Automated container terminal streamlines U.S. supply chain
The TraPac San Pedro Bay facility in Los Angeles is the first automated container terminal in North America, bringing more goods through the same footprint, with faster truck turn times and a 90% reduction in emissions
Container terminals are vital links in the U.S. supply chain between manufacturers and consumers. The TraPac San Pedro Bay facility in Los Angeles shows how automation enabled terminal operators to move goods more quickly and efficiently, while doing more to protect the environment and workers.
The facility is the first automated container terminal in North America (see Figure 1). Automation bringing more goods through the same footprint than a manual facility, with faster truck turn times and a 90% reduction in emissions. The company also operates container terminals in Oakland, Calif., and Jacksonville, Fla.
The Los Angeles and Oakland terminals have a cargo capacity of 1.6MM TEUs and 650,000 TEUs, respectively, with volumes increasing. TEU stands for twenty-foot equivalent unit, a measure of containerized cargo. Agricultural exports from the Midwest and imported goods from Pacific Rim countries transit through the terminal.
An investment toward automation
“We’ve invested in the future, using automation technologies to move cargo through the terminal quickly and safely, heighten security for personnel and cargo, minimize customer risk and delays, and reduce emissions,” said Mark Jensen, vice president for asset management at TraPac.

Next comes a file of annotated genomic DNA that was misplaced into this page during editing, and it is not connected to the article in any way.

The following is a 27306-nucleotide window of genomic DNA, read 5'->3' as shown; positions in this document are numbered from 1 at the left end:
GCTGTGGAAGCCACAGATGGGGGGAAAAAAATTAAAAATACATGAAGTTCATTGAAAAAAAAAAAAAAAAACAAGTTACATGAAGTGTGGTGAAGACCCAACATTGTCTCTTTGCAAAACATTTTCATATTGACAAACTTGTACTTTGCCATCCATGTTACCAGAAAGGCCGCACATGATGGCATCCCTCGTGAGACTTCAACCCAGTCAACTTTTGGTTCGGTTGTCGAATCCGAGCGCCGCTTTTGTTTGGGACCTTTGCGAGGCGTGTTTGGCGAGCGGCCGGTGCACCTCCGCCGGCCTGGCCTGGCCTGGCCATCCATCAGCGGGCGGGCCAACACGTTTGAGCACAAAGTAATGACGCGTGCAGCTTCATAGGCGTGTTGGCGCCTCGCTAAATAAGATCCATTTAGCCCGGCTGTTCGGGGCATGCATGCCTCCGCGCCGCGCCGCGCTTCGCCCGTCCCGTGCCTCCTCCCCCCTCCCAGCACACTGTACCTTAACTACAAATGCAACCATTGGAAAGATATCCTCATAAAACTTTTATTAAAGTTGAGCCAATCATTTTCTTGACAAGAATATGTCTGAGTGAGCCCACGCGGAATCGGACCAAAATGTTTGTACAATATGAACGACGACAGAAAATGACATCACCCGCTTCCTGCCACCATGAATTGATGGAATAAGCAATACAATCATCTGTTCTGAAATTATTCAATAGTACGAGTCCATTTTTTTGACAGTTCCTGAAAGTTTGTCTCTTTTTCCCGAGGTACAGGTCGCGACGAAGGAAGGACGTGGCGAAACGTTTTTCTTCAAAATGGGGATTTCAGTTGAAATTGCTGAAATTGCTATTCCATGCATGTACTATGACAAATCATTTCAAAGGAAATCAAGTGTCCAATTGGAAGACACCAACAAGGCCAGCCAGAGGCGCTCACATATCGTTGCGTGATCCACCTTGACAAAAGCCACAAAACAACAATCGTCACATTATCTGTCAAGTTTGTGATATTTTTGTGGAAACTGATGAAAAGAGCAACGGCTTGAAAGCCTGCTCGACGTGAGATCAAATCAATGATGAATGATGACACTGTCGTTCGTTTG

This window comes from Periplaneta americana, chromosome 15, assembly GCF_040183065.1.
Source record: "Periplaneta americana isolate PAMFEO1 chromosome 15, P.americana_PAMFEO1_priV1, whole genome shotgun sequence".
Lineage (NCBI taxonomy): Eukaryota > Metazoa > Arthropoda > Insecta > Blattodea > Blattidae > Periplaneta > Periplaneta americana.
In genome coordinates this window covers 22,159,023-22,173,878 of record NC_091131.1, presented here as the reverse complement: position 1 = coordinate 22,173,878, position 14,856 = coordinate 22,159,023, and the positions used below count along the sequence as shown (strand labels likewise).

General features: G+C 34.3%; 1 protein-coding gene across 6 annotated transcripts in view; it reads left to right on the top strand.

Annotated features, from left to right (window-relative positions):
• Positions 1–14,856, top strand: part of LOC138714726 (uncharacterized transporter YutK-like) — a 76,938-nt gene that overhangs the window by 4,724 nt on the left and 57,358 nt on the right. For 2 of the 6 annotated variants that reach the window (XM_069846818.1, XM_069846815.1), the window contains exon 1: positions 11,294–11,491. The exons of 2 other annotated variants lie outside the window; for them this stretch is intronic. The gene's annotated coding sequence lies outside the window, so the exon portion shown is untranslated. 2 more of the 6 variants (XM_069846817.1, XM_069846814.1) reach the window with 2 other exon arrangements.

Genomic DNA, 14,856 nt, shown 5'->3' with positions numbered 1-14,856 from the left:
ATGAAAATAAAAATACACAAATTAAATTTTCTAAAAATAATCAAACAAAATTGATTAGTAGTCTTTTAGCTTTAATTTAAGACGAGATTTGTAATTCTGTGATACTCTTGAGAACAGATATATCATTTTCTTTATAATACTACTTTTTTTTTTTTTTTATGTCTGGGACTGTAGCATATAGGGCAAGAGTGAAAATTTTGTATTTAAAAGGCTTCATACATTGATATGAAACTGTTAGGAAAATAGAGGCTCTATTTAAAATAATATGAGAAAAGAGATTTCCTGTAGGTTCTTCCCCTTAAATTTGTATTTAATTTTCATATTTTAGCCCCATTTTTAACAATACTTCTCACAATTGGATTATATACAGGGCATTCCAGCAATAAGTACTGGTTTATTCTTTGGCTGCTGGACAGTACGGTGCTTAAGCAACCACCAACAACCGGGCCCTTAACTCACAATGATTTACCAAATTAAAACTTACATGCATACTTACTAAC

Containers at TraPac’s Los Angeles terminal now move in a highly choreographed dance between ships, trains and trucks, using hybrid automated straddle carriers (auto-strads) and electrical grid-powered automated stacking cranes (see Figure 2). The terminal was the first in California to implement many automated systems, including truck handling, on-dock (intermodal) rail and customs scanning.
By confining most container handling functions behind a secure fence, the operation is also safer, with many features designed to keep humans and machines separate, such as kiosks to protect truck drivers as automated equipment moves to load or unload their trucks. If a driver steps off the pressure sensor pad in the booth, automated equipment is immediately halted. These and other safety features were implemented through secure collaboration to aid large-scale remote operations.
Linking efficiency, safety with Profinet
A Profinet Ethernet network links the automated stacking cranes at the terminal and allows facility-wide programmable logic controller (PLC) monitoring of devices to maintain uptime and safety, while ProfiSafe is integrated into the access control for the automation system (see Figure 3). (ProfiSafe is an additional software layer that provides functional safety over the bus on top of existing Profibus and Profinet protocols.) The conveyor that moves containers through customs scanning also uses Profinet.
“The risk controls call for a deterministic automation network to provide for predictable heartbeat-type PLC monitoring from field devices that, in turn, allows other elements of the system to respond in a known time to both expected and emergency commands,” Jensen said. “For example, in the event of an access point being forcefully breached, the automation control system is able respond in sub-seconds, bringing our massive cranes and [automated straddle carriers] to a stop.”
The multi-protocol multi-vendor approach
Profinet and Profibus communications are deployed in two main ways at the terminal. “Profibus is the dominant protocol between the PLC and motion drives in the automated cranes,” Jensen said, “while Profinet is used extensively over the crane itself with both copper and fiber physical layers. Profinet also connects the automated stacking cranes, access control and the centralized controller PLCs. This across-facility communication to bring cranes and access control together also relies on a combination of copper and fiber physical layers.
“In the case of the across-facility communication application between PLC equipment nodes, this includes a lot of heartbeat-style monitoring by the PLCs to ensure a continuously connected fail-safe system, as well as grander automated interactions between the paired cranes on common rail runways within a crane block.”